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Romeo And Juliet - Why is Act I, Scene V dramatically effective?

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Introduction

Why is Act I, Scene V dramatically effective? Act I, scene V is a scene that is most memorable and has huge significance to the play, "Romeo and Juliet." Shakespeare makes this scene dramatically effective by using a variety of dramatic techniques. A good piece of drama engages the audience from the beginning, making them feel all the emotions that the characters feel. This is the scene in which Romeo and Juliet first meet at a masked ball, in which Romeo only gains entry by disguising himself with a mask. It is love at first sight for the "star crossed lovers." However, soon after their parting, Romeo discovers Juliet is a Capulet and Juliet finds out to her utter horror Romeo is a Montague and therefore her enemy. The scene is tightly structured, with all the action taking place in or around the hall in the Capulet house. The scene holds much dramatic impact for the audience who know Romeo and Juliet's true situation before they know themselves. At the start of the scene, final preparations are being made for the masked ball to take place that evening. The servants are joking and speak in prose. "Cheerly, boys; be brisk a while, and the long liver take all." This shows that they are of lower status. After this Capulet enters, speaking in verse to his guests "Welcome, gentlemen! ...read more.

Middle

The beginning "If I profane my unworthiest hand" shows the seriousness of their feelings towards each other. Romeo suggests that he is unworthy of Juliet's beauty and that to kiss would be a small sin. "To smooth that rough touch with a tender kiss." Romeo also compares a Holy Shrine to Juliet's hand. "Have not saint's lips; and holy palmers too?" Religious imagery is used here. It suggests the pilgrims going to Jerusalem, with the pilgrim worshiping underlying the true depth and purity of their love. Their love is confirmed in the final couplet "Saints do not move, through grant for prayers sake" (Romeo) "Then move not while my prayers effect I take."(Juliet.) This serious conclusion to the sonnet makes dramatic effect. The language of the sonnet is serious and at times almost formal considering that they are declaring their love. "Good pilgrim, you do no wrong your hand too much." This gives dignity to their love. The audience's perception of their love and their view on the characters would be shaped by this: it would promote a sympathetic view. The shared sonnet is a dramatic device in itself as the audience would recognise it as the beginning of their love, knowing what is to come in their relationship. Romeo and Juliet are ecstatically happy but this is short lived as the scene again shifts and by contrast the mood becomes one of despair as they discover they should be enemies, of course a critical and dramatic moment in the play. ...read more.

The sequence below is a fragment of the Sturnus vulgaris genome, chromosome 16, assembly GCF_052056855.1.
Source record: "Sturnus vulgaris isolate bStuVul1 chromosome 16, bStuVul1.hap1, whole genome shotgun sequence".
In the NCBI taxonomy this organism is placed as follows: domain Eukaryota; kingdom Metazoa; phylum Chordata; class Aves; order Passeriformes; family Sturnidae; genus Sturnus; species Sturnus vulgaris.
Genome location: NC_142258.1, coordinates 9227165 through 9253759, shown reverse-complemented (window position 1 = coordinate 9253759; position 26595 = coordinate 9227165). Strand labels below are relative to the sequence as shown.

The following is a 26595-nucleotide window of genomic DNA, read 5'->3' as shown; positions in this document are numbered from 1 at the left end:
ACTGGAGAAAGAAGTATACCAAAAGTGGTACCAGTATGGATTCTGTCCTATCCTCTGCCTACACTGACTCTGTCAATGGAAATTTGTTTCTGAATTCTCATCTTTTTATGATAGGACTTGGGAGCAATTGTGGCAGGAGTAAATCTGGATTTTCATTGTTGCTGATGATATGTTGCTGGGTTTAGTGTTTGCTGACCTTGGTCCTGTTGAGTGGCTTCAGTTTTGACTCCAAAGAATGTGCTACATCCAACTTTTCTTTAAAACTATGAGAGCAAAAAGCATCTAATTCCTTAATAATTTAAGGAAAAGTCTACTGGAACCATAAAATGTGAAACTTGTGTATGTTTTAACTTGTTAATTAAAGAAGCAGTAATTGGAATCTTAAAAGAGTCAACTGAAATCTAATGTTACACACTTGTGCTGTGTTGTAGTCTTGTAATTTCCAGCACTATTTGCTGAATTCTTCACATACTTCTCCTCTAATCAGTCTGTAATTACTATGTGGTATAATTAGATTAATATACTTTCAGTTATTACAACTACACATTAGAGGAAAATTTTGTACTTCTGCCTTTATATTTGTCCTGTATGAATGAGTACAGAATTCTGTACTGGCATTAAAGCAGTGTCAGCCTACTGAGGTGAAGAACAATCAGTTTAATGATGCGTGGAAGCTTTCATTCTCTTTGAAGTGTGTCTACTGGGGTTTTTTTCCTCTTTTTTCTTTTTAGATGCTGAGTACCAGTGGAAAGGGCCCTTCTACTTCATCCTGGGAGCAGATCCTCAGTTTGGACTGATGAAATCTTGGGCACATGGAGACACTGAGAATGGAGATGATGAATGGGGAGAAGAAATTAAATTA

Conclusion

It has also inspired many books and films. That we, the audience know a lot of information before the key characters do makes us as an audience feel involved and at times frustrated. I say, that as one of if not the most important scene in the play, Act 1 scene 5 is very dramatically effective. It is so because Shakespeare, used Capulets speech to set a happy mood. Throughout the scene the switches in atmosphere and mood add dramatic effect. Shakespeare expresses Romeo's declaration of his love for Juliet to intensify the mood and add dramatic effect. Then Tybalt's angry speech was used to remind us of the hatred and conflict between Capulet and Montague also to use the key theme of hate. Finally Shakespeare adds the sonnet to add to the drama and passion and also to represent a key theme, love. The striking imagery used adds dramatic effect. The fact that Romeo shouldn't be in the Capulet house, and is only there because he has disguised himself with a mask makes us feel anxious for Romeo and therefore is successfully dramatically effective. Arguably the most memorable, famous and dramatic moments occur in this scene, such as the meeting of the pair, the love sonnet and the discovery that they are enemies. This scene sets the way perfectly for the rest of the play. I certainly found it entertaining and it made me want to read onto the rest of the great tale "Romeo and Juliet." ?? ?? ?? ?? ...read more.

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